Venezuelan President Hugo Chávez announced Tuesday that he will write a new opinion column titled "Chávez's Lines," the first of which was published today. Every Tuesday, Thursday, and Sunday, twenty-eight newspapers across the country including Venezuela's largest newspaper, Ultimas Noticias, will publish the column, according to the Ministry of Communication and Information. Two predominant newspapers considered to sympathize with the opposition, El Universal and El Nacional, will not publish the column, but have written reviews of this first one. Last weekend, Chávez temporarily suspended his weekly Sunday talk show, "Aló Presidente," in which he addresses the public directly for many hours, in order to dedicate himself to the campaign for a constitutional amendment that would abolish the two-term limit on all elected offices if it wins the majority of votes in a national referendum this coming February 15th. President Chávez said his new column would be charged with "the force of ideas and the passion for homeland, which like fire I carry in my soul, and the patriots of Venezuela carry in our hearts." Below is a translation of the first column, "Chávez's Lines #1."
My strongest hits as a baseball player always went to the right field.
Now, on the playing field of politics and revolution, these hits that begin today will go toward every field with the same force as my hits.
Only, now they go with the force of ideas, of convictions, and of passion for the homeland.
I am, in essence, a soldier. And as such, I was shaped in the school of commitment and obedience to legitimate power that orients the collective force in pursuit of tactical objectives and strategic goals.
The circumstances and conditions that marked my life converted me early on into a revolutionary soldier. From that point on, I recognized as legitimate and superior the sovereign power of the Venezuelan people, to which I am now absolutely subordinated. And I will be for the rest of my days.
I say this today amidst events that mark the beginning of 2009, as the political battle that was unleashed in our homeland two centuries ago intensifies. Some, the majority of us, want national independence; others, the minority, want to convert Venezuela once again into a colony, into an imperial subordinate, a sub-republic.
There are no other paths to achieving Venezuelan independence than national revolution.
There are no other paths toward the great homeland than this path toward socialism on which we have already embarked; our Bolivarian Socialism, Socialist Democracy!
The other path, on which the Yankee-following colonialists want to take us, would condemn our country to handicap, to insignificance, and the historical tomb; it is the path of capitalism and its political expression, "bourgeois democracy."
We, the independence fighters, carry an oath; that which our leader, Simón Bolívar, took on the Sacred Mount on August 15th, 1805. We, the patriots, have a project, we bear a flag.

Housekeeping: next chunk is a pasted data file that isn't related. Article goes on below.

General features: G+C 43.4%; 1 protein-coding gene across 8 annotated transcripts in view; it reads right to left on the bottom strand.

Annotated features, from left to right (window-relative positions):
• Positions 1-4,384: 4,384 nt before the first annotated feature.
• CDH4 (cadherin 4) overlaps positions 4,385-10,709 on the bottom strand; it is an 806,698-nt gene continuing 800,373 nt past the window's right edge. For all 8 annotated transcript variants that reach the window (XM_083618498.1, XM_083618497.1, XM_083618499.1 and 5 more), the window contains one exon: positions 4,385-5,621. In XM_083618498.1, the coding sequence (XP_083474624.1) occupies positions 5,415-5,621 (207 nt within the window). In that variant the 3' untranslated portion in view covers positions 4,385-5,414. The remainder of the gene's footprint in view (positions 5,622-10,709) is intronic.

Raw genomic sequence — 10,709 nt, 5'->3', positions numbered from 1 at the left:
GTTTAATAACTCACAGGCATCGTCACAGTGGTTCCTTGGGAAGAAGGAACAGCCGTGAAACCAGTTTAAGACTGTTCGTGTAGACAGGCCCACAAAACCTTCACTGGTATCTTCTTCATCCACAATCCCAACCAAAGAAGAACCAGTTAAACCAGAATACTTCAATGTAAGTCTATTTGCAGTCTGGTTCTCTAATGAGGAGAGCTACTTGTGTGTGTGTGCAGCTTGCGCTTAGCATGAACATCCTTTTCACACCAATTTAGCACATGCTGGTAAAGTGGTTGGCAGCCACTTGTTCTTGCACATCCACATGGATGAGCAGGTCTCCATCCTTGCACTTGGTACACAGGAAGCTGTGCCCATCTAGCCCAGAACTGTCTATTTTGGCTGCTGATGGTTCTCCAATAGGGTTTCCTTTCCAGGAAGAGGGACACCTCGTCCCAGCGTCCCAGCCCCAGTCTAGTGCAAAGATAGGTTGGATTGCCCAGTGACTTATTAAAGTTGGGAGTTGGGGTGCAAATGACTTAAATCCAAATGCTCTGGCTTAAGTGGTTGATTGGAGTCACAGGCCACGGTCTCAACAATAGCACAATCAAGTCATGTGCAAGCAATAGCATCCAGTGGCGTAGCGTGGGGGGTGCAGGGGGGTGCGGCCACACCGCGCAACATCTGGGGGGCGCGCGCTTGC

They, the colonialists, have no oath, have no project, have no flag. Or better said, as we have seen in several of the Yankee-followers' activities, their flag is reversed, turned upside down, with seven stars and not eight as our Bolívar commanded in Angostura. That says it all: they represent what is contrary to the homeland, they are the anti-flag, they are the anti-Venezuela, they are anti-Bolívar. They are the negation. They are the no-homeland.
And I want to express this in my lines, especially now, when we are in full campaign headed into the referendum on February 15th.
February, February once again! I have felt for years now that my life is powerfully linked to this month, the month of the festivities of the savannah and the gusts of dry season wind: February 27th, February 4th, February 2nd!
And now: February 15th.
Twenty years after the Caracazo that bred me, seventeen years after the Bolivarian Military Rebellion that gave birth to me, and ten years after my inauguration that brought me here, I once again place my life and my entire future in the hands of the people and their sovereign decision. This revolutionary soldier will do as the people command.
If the majority says no, then I will leave in another February, that of 2013.
On the other hand, if the majority of you, Venezuelan men and women, support the amendment with a ‘Yes' vote, then it is possible that I could continue in front of the wheel beyond 2013.
But this is not what is truly most important. Here and now, what is essential is that if the ‘No' wins, a colony will be imposed, the anti-homeland. And if the ‘Yes' wins, independence and homeland will prevail.
That is why I repeat to you, men and women, Venezuelan youth:
Those who want a homeland, come with me!
Those who come with me, you will have a homeland!
Introduction and Translation by James Suggett
 Caracazo is the name given to the wave of spontaneous protests, riots and looting that occurred on February 27, 1989 in the Venezuelan capital Caracas and surrounding towns against free-market reforms proposed by then social democrat President of Venezuela Carlos Andrés Pérez, who followed the recommendations of the IMF. These expressions of popular discontent extended for five days and were violently repressed by police and military forces.
 On February 4, 1992, by-then army officer Hugo Chávez led a military uprising against the neoliberal government of Carlos Andrés Pérez at a time when the government had lost all legitimacy due to the Caracazo and other acts of repression.